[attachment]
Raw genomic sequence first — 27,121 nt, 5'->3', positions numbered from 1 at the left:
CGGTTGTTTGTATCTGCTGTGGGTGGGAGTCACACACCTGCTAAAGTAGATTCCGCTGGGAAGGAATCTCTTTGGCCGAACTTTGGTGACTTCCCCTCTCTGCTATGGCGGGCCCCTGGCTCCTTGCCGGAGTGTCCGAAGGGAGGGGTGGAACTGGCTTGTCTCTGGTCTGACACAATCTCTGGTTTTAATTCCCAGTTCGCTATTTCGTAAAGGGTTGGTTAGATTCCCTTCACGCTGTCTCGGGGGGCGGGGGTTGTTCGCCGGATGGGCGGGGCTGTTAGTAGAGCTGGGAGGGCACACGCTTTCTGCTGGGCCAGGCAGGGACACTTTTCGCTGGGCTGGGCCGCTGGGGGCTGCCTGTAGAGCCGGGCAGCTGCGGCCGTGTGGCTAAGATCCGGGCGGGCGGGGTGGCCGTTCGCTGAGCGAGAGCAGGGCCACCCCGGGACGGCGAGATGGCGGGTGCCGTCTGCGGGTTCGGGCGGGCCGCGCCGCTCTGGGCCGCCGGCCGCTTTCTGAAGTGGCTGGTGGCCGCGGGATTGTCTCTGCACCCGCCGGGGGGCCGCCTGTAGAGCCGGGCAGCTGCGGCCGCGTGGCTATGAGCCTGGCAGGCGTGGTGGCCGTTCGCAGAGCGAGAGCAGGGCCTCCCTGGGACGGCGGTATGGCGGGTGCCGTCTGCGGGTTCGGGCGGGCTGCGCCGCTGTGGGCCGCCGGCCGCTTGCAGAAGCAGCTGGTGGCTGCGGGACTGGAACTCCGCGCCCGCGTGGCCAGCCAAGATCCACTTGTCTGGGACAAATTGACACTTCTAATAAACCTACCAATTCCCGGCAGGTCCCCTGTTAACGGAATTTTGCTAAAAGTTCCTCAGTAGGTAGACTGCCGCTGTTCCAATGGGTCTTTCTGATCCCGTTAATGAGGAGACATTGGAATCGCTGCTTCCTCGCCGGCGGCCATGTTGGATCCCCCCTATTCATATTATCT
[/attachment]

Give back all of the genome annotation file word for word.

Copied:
Raw genomic sequence first — 27,121 nt, 5'->3', positions numbered from 1 at the left:
CGGTTGTTTGTATCTGCTGTGGGTGGGAGTCACACACCTGCTAAAGTAGATTCCGCTGGGAAGGAATCTCTTTGGCCGAACTTTGGTGACTTCCCCTCTCTGCTATGGCGGGCCCCTGGCTCCTTGCCGGAGTGTCCGAAGGGAGGGGTGGAACTGGCTTGTCTCTGGTCTGACACAATCTCTGGTTTTAATTCCCAGTTCGCTATTTCGTAAAGGGTTGGTTAGATTCCCTTCACGCTGTCTCGGGGGGCGGGGGTTGTTCGCCGGATGGGCGGGGCTGTTAGTAGAGCTGGGAGGGCACACGCTTTCTGCTGGGCCAGGCAGGGACACTTTTCGCTGGGCTGGGCCGCTGGGGGCTGCCTGTAGAGCCGGGCAGCTGCGGCCGTGTGGCTAAGATCCGGGCGGGCGGGGTGGCCGTTCGCTGAGCGAGAGCAGGGCCACCCCGGGACGGCGAGATGGCGGGTGCCGTCTGCGGGTTCGGGCGGGCCGCGCCGCTCTGGGCCGCCGGCCGCTTTCTGAAGTGGCTGGTGGCCGCGGGATTGTCTCTGCACCCGCCGGGGGGCCGCCTGTAGAGCCGGGCAGCTGCGGCCGCGTGGCTATGAGCCTGGCAGGCGTGGTGGCCGTTCGCAGAGCGAGAGCAGGGCCTCCCTGGGACGGCGGTATGGCGGGTGCCGTCTGCGGGTTCGGGCGGGCTGCGCCGCTGTGGGCCGCCGGCCGCTTGCAGAAGCAGCTGGTGGCTGCGGGACTGGAACTCCGCGCCCGCGTGGCCAGCCAAGATCCACTTGTCTGGGACAAATTGACACTTCTAATAAACCTACCAATTCCCGGCAGGTCCCCTGTTAACGGAATTTTGCTAAAAGTTCCTCAGTAGGTAGACTGCCGCTGTTCCAATGGGTCTTTCTGATCCCGTTAATGAGGAGACATTGGAATCGCTGCTTCCTCGCCGGCGGCCATGTTGGATCCCCCCTATTCATATTATCT